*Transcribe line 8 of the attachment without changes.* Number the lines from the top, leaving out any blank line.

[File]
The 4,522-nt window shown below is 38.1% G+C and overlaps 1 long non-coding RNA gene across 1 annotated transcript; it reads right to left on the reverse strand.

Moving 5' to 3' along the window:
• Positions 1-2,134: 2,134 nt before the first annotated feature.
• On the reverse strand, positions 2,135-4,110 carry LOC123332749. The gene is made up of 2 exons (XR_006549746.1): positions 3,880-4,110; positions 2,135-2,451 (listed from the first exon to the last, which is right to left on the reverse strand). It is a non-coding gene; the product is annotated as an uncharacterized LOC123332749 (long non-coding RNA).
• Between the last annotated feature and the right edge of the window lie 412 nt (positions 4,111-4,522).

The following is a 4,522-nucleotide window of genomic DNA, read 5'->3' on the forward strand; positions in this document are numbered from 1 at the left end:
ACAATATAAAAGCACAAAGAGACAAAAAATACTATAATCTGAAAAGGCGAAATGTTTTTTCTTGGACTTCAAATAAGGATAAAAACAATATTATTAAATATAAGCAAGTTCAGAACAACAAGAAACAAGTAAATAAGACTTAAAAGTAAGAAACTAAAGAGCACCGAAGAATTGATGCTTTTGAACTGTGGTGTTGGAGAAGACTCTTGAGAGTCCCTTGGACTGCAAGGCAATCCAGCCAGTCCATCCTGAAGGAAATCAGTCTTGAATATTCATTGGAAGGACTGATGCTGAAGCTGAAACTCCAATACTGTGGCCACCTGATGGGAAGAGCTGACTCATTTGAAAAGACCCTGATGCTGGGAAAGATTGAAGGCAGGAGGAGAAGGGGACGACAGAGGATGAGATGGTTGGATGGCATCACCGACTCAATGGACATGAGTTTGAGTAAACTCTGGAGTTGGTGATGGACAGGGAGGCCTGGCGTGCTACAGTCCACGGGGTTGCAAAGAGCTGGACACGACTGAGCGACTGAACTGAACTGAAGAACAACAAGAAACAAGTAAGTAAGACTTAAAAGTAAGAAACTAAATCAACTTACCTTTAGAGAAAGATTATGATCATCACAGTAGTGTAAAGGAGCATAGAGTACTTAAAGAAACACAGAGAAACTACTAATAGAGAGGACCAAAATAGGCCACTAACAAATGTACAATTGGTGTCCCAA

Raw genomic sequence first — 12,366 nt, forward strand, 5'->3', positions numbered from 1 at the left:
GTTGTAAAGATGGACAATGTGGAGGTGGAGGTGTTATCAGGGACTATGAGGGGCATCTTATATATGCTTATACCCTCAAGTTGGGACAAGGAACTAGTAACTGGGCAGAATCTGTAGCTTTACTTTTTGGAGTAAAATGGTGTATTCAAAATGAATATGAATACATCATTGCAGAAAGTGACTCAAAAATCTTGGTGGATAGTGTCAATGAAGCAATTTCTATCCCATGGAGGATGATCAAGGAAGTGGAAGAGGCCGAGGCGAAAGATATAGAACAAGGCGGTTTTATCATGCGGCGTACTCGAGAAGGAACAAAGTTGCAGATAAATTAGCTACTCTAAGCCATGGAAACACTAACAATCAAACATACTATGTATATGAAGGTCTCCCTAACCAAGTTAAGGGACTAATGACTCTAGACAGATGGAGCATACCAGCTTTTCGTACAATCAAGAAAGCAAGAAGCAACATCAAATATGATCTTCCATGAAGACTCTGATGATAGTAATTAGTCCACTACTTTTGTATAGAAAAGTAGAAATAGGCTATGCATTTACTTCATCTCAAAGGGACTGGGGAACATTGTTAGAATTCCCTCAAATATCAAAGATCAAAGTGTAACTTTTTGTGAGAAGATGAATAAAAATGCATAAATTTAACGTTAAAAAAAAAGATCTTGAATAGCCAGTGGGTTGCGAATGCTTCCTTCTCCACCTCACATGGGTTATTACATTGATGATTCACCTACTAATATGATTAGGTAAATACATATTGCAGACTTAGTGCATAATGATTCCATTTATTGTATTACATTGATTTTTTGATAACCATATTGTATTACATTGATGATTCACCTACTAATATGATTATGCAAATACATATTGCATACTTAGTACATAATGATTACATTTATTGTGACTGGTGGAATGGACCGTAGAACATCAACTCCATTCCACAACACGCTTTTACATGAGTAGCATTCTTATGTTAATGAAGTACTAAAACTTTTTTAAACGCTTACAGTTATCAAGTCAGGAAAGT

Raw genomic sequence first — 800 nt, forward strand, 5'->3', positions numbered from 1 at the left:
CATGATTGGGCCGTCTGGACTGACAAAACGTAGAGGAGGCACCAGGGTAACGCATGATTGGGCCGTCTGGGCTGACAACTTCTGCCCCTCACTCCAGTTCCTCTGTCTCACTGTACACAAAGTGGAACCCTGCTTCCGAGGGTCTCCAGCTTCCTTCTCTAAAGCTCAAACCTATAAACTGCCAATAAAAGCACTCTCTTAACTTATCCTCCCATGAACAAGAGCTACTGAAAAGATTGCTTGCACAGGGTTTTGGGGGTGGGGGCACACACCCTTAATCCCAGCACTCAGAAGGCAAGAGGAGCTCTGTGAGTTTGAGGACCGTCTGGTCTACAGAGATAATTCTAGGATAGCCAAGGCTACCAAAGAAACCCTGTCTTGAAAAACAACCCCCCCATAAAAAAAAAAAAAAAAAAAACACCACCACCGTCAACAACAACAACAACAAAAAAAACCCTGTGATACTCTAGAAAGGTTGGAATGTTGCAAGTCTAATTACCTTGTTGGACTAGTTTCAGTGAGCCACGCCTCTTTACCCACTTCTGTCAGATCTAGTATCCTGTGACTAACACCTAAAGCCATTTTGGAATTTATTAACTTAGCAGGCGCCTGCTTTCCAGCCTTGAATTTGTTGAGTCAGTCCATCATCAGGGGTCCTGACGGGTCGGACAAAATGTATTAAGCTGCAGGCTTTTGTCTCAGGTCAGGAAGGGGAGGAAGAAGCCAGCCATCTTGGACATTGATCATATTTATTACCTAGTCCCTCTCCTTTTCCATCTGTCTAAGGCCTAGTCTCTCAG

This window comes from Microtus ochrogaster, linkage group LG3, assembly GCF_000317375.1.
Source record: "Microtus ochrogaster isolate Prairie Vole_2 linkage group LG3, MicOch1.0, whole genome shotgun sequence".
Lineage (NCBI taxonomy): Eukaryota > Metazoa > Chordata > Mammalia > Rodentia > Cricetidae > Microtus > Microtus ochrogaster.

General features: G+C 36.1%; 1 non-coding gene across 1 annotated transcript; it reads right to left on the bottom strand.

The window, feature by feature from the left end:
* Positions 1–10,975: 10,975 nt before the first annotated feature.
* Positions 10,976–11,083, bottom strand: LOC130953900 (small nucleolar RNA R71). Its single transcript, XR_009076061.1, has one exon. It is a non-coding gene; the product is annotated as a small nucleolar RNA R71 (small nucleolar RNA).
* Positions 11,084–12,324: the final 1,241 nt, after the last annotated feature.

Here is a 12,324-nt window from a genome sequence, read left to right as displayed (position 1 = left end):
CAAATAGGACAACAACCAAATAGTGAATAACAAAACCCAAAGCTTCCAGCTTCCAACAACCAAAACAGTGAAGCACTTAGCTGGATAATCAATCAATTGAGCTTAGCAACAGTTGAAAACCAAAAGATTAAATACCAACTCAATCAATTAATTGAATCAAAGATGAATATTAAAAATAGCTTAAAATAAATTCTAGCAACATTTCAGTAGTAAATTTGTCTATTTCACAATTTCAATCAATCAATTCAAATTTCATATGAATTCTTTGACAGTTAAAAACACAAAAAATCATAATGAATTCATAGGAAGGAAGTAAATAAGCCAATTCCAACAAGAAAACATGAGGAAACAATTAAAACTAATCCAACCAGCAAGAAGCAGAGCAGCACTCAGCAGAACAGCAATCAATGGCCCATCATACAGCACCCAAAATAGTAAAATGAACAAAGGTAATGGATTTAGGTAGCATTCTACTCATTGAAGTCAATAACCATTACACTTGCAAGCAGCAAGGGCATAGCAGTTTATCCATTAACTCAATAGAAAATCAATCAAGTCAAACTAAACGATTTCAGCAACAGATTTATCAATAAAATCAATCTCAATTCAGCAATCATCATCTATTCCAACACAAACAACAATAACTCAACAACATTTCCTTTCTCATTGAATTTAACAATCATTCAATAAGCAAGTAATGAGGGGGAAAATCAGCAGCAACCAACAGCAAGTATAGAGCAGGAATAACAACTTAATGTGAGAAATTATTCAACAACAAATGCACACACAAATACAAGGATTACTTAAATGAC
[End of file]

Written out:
Raw genomic sequence first — 12,366 nt, forward strand, 5'->3', positions numbered from 1 at the left: